Catchers to Stream for Week 5 (5/2-5/8)

Who's worth streaming behind the dish?

Catchers can be a barren wasteland. Unless you’ve got one of the top catchers, you’re left guessing what to do with the position.

My strategy in many leagues is to wait until the last round if I don’t get one of the top guys. If you can properly use that extra spot, some people go catcher-less, a legitimate strategy in a head-to-head league. But in a roto league, you’re missing valuable production by leaving it empty. So if you missed out on the cream of the crop and need help addressing the problem, look no further. This article will look at the best streaming-caliber catchers for the week ahead.


Who Are the Catchers?


Prohibited List


First, we have to rule out any widely owned catcher. For this list, it means anyone over 50% rostered (according to Yahoo). The ineligible catchers are Salvador Perez, J.T. Realmuto, Will Smith, Yasmani Grandal, Willson Contreras, Daulton Varsho, Tyler Stephenson, Keibert Ruiz, Mitch Garver, Christian Vázquez, Travis d’Arnaud, and Sean Murphy. That’s TWELVE catchers.

I’m going to say this now — if you’re in a 12-team league or fewer, don’t stream right now. Try trading for someone’s backup instead of diving in the bargain bin for the players who meet my threshold. But we’re going to go ahead anyway.


Who is Eligible?


So who is left? Gary Sánchez, Adley Rutschman, Alejandro Kirk, Joey Bart, Yadier Molina, James McCann, Carson Kelly, Jacob Stallings, Tucker Barnhart, Austin Nola, Jonah Heim, Zack Collins, Eric Haase, Luis Torrens, Max Stassi, Jorge Alfaro, Yan Gomes, Ryan Jeffers, Kyle Higashioka, and Jose Trevino. That’s an extensive list that will change throughout the year and should give us ample opportunity to find value. If you have questions about those players, please shoot me a tweet; I’m happy to discuss.

Honestly, considering the 50%+ rostered catchers, chances are you already have one of these guys. That’s 13 guys who are well-owned, the perfect amount for a 12-teamer. On the other hand, maybe you took a flier late in the draft and are still debating whether to hold someone like Omar Narváez. Maybe you drafted Salvador Perez but didn’t feel confident he’d return to his old self.

I find myself saying this every year, but this year’s version of catcher streaming feels so much harder, with so many of my favorite guys on the prohibited list. But, as the season wears on, guys will get dropped, players will emerge, and streaming should become more and more necessary.


Reviewing Last Week


I outlined guidelines for determining streaming a “win” in years past, and I’ll leave these up here each week as a reminder.

  1. When we stream a catcher, we’re not expecting multiple home runs, so a guy hitting .250 is helpful, and I’ll consider that a plus. Anything over .300 is a super plus and a near-automatic win. We have to keep in mind the number of plate appearances — under 10 PA diminishes that boost.
  2. Home runs have a significant impact. If you get two homers from the catcher position, it’s a guaranteed win unless the catcher bats under the Mendoza line. However, a catcher can still be a streaming win without home runs if other factors are there.
  3. Counting stats (R+RBI) is the lowest stat consideration because you’re not expecting them from your catcher anyway, and they’re a nice bonus.


Alejandro Kirk, Toronto Blue Jays: 3-for-12 (.250), 1 RBI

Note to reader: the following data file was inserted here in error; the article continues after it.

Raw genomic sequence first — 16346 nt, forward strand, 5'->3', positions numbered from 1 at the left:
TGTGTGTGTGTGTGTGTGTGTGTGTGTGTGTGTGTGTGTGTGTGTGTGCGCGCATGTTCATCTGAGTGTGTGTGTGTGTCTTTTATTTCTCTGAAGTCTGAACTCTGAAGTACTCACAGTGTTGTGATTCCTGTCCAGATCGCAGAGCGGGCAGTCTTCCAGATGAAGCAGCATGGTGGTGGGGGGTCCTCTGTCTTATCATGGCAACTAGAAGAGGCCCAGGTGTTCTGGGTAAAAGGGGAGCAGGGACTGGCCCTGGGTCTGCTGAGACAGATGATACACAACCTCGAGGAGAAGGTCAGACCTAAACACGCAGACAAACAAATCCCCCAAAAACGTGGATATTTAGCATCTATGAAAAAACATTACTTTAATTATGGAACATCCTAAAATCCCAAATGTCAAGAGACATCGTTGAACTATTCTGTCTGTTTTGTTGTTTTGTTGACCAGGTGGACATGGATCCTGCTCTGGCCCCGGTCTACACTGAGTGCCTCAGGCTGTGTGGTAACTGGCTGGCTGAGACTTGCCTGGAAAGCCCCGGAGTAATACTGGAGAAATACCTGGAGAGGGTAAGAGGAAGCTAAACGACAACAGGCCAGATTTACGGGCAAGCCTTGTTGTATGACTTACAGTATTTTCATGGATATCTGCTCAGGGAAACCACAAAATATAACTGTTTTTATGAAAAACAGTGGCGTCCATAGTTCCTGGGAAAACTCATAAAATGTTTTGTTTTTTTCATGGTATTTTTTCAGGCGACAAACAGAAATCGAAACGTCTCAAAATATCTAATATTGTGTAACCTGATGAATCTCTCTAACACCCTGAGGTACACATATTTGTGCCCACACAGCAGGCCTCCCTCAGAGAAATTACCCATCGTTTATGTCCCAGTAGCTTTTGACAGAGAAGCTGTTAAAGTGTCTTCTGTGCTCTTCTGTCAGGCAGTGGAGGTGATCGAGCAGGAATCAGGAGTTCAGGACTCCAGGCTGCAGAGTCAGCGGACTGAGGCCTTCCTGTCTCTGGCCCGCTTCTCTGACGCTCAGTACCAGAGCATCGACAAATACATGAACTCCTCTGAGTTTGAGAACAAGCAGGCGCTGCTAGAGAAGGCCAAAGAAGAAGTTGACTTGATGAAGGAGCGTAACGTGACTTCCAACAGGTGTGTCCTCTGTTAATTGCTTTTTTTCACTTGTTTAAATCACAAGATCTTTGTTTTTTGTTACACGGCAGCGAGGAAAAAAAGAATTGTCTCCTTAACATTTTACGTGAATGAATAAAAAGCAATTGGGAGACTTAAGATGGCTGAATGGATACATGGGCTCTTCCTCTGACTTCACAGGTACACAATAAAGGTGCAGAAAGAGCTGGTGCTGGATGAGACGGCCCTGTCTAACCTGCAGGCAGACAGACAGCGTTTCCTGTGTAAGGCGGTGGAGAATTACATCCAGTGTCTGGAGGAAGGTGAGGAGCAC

Plain and straightforward, Kirk didn’t do enough for the win. The batting average was there, and we expected him to contribute in that aspect. However, the lack of overall production was a head-scratcher. Furthermore, the lack of playing time was an even bigger headache. He connected with everything in the zone(88% z-contact), but a 30% hard-hit rate and zero barrels reduced productivity. Loss!


Max Stassi, Los Angeles Angels: 3-for-10 (.300), 2 R

Much to our chagrin, Stassi also didn’t get the expected playing time. This previous week, the team leaned on Kurt Suzuki for additional starts. However, Stassi didn’t help our cause either as he put up an 85.7% ground ball rate and hard-hit rate barely north of 14%. That’s the type of stats a pitcher would put up at the dish. Loss!


Dave Swan’s Streaming Record: 2-4


Notes & Transactions From Week 4


  • The Seattle Mariners activated Luis Torrens from the COVID IL, and he immediately became an intriguing streaming option. Last season, in 378 plate appearances, Torrens put up a 10.4% barrel rate and 101 wRC+. Although that was primarily at DH, monitoring closely as playing time could be sporadic.
  • Seattle doesn’t need three catchers with Torrens back, and the odd man out was Cal Raleigh. The 25-year-old backstop was 2-for-24(.083) and the easy option for demotion. Should another injury occur, he’ll be back.


  • The Boston Red Sox catching duo is finally healthy as Kevin Plawecki returned from the COVID IL. To make room for Plawecki, the ball club optioned Connor Wong to the minors. Christian Vázquez will remain the go-to backstop, but playing time has been a 60/40 split lately.
  • Milwaukee had its run-in with the COVID IL as Victor Caratini was placed on the list. Needing a back for Omar Narváez, the team promoted Alex Jackson to the MLB roster. Additionally, Jackson showcases a little pop but far too much swing-and-miss in the profile.


  • On Thursday, Jonah Heim was placed on the paternity list. With an open spot on the roster, Texas promoted Sam Huff. In 2020, Huff flashed signs as he swatted three HRs in ten games. Since then, he’s been in the minors trying to fix the hole in his swing. However, he’s still striking out over 30% of the time in the minors.
  • Atlanta placed Manny Piña on the 1o-day IL again. Getting the call to the major was William Contreras. Additionally, he showcased some raw power by homering eight times in 185 plate appearances but wouldn’t make enough contact to stick around. He should start a game here or there but not significant.


  • Tyler Stephenson did not come back mid-week in Cincinnati and is still on the 7-day concussion IL. He is targeting a Tuesday(5/3) return to action. Instead, the team turned catcher duties to Aramis Garcia and Mark KolozsvaryIt’s been a 75/25 split, with Garcia getting most work. Both will get a massive hit to their fantasy value once Stephenson returns.
  • On Friday, Gary Sánchez returned from his abdomen injury and started both games. Ryan Jeffers found some success in his absence by going 4-for-15 with one HR and two doubles. Although, his ceiling gets lowered with Sánchez getting some of his ABs.